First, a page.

Looking into my husband’s eyes all these years, I’ve seen a “diamond in the rough” looking back at me. His love and unwavering commitment has helped me slowly evolve into the brilliant gem I am today. Light may not bounce off gray hairs, as it once did when it shimmered against dark locks, long ago. But the heart that beats within, remains the same. It still skips a beat when my husband walks through the door, after a long day’s work. Just as it did when I saw the boyfriend who resembled a young Elvis, stride through the front doors of my college residence, coming to collect me for a date.

Maybe my husband heard my beating heart when we were young. These days I might have to amplify the sound slightly. We’re both growing older, together. A funny card and a box of old-fashion candy hearts inscribed with sayings, reminds me that our romance is ageless. While the inscriptions are not as endearing as they once were, I selected a few which held special meaning…”call me, hold hands, soul mate,” representative of our good “young” days. “Shake it, boogie, oxox” are my hope for our lives going forward. One very special candy heart is inscribed “angel.” Our daughter was a gift after 16 childless years. I’m sure God sent us one of his own… to complete our marriage.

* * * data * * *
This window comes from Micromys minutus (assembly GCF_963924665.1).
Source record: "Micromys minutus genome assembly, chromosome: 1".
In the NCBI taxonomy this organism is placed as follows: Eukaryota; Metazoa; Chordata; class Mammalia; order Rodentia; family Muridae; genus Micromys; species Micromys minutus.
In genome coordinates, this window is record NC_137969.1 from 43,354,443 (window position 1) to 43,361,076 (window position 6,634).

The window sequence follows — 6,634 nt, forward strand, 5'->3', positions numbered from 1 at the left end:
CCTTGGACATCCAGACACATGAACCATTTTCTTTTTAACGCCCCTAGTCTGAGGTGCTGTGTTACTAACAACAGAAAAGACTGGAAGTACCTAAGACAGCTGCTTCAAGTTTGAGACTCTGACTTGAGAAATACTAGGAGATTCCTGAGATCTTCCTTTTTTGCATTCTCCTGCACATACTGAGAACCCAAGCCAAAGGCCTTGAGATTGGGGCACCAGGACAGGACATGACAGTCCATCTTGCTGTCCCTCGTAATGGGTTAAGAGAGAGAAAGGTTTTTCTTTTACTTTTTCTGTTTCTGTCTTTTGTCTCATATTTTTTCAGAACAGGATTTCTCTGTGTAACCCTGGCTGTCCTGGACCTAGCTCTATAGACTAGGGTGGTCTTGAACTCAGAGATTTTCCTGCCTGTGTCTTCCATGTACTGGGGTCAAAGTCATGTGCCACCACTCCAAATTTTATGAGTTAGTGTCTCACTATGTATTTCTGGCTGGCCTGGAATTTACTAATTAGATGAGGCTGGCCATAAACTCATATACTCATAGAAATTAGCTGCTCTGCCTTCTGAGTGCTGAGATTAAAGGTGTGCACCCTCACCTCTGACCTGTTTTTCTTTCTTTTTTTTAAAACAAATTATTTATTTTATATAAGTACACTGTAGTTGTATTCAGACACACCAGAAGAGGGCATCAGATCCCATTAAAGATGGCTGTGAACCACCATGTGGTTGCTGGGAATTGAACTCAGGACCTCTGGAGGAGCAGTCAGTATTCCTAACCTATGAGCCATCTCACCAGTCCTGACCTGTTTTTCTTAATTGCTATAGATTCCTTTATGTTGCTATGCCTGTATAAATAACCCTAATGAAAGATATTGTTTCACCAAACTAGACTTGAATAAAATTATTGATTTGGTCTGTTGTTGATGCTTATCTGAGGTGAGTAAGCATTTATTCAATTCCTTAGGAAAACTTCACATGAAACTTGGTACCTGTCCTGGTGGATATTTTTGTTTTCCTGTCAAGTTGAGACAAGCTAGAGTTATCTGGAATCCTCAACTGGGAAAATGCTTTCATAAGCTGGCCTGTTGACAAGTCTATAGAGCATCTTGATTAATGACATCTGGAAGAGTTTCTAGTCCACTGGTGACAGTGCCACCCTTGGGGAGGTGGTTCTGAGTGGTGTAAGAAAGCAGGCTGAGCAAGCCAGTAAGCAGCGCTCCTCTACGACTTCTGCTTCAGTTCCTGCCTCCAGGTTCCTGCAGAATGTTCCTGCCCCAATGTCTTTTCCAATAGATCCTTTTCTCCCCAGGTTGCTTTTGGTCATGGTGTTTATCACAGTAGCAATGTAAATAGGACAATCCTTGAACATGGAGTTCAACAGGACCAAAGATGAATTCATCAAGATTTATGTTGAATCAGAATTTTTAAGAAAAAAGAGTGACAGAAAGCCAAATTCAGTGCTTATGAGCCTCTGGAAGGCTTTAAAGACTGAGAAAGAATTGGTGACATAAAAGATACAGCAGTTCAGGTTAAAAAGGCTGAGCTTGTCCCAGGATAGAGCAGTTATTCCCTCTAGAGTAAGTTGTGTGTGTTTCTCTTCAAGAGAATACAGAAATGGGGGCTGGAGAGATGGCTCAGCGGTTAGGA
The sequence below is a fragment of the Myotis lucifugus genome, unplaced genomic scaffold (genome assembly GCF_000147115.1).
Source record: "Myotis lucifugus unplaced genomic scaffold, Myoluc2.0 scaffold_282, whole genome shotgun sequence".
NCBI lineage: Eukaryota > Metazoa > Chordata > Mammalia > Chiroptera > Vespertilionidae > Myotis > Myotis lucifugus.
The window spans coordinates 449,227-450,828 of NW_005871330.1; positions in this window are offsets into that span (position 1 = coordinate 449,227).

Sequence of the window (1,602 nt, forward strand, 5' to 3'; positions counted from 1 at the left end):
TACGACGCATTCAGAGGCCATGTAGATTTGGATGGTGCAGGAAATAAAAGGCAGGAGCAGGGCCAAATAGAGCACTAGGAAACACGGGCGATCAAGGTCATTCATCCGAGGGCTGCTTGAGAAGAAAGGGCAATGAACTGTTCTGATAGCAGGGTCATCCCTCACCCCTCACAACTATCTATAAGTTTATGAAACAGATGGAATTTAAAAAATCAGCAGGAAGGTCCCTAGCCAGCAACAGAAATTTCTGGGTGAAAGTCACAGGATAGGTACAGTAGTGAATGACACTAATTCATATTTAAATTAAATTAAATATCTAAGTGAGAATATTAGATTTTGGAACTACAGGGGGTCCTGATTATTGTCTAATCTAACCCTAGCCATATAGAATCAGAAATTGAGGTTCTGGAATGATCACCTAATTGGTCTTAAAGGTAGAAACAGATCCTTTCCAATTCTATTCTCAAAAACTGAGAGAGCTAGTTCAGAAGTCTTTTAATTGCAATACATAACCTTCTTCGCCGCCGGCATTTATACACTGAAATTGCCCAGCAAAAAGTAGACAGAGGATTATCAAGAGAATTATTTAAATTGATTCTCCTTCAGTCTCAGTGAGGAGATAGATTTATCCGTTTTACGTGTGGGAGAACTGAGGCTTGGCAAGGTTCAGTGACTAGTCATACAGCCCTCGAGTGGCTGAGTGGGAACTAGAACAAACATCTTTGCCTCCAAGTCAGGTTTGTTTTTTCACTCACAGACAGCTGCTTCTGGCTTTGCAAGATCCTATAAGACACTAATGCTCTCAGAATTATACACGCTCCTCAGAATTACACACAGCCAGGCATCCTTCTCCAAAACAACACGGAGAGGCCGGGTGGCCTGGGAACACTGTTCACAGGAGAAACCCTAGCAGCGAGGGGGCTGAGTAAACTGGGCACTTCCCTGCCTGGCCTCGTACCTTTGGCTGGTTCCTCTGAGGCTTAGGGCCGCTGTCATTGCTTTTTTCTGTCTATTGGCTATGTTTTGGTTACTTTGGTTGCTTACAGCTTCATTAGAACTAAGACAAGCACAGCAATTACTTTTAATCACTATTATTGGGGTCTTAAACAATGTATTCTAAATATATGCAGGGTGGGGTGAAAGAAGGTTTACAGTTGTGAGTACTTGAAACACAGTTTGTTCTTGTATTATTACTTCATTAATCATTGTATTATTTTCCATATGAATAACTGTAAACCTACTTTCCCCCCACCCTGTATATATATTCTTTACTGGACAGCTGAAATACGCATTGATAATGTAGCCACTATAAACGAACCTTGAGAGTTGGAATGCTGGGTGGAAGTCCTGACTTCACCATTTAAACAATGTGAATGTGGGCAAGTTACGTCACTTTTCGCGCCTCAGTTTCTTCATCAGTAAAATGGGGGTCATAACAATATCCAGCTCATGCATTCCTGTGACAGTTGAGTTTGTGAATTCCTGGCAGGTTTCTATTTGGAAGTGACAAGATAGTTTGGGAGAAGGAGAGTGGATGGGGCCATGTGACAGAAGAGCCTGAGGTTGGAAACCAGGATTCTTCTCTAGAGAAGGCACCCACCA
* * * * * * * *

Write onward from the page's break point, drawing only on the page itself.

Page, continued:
treasuring reminders… of priceless sentiments…hugmamma.         

mother-in-law, life lessons

My mother-in-law, in her 80’s, has taught me much through the 40 years I’ve been married to her son. We all get wiser with age and life experience, she’s no exception. I’m still trying to abide by her favorite piece of advice,  that it’s better not to speak one’s mind in anger, because those words can never be taken back. And she’s followed her own advice, without fail. 

The first encounter with my mother-in-law was when I phoned her son to invite him to a college prom. Shutting myself into a dorm phone booth, I repeated the speech I had prepared. “Hi! You might not remember me, but…” My heart raced in anticipation of hearing his voice at the other end of the phone. When I heard “her” voice instead, my heart stopped and I gulped. Expecting her to refuse my request, I asked for her son anyway. To my extreme delight, she asked me to wait while she called him. Hallelujah! My heart was racing again…

Since that day, my mother-in-law has shown nothing but support and love for my relationship, and marriage, to her son. Her generosity isn’t reserved for just us, it extends to her 11 other children as well, and her many, many grandchildren and great-grandchildren. She never speaks unkindly towards any of us, or about any of us. She is a living lesson in self-restraint and compassion for others.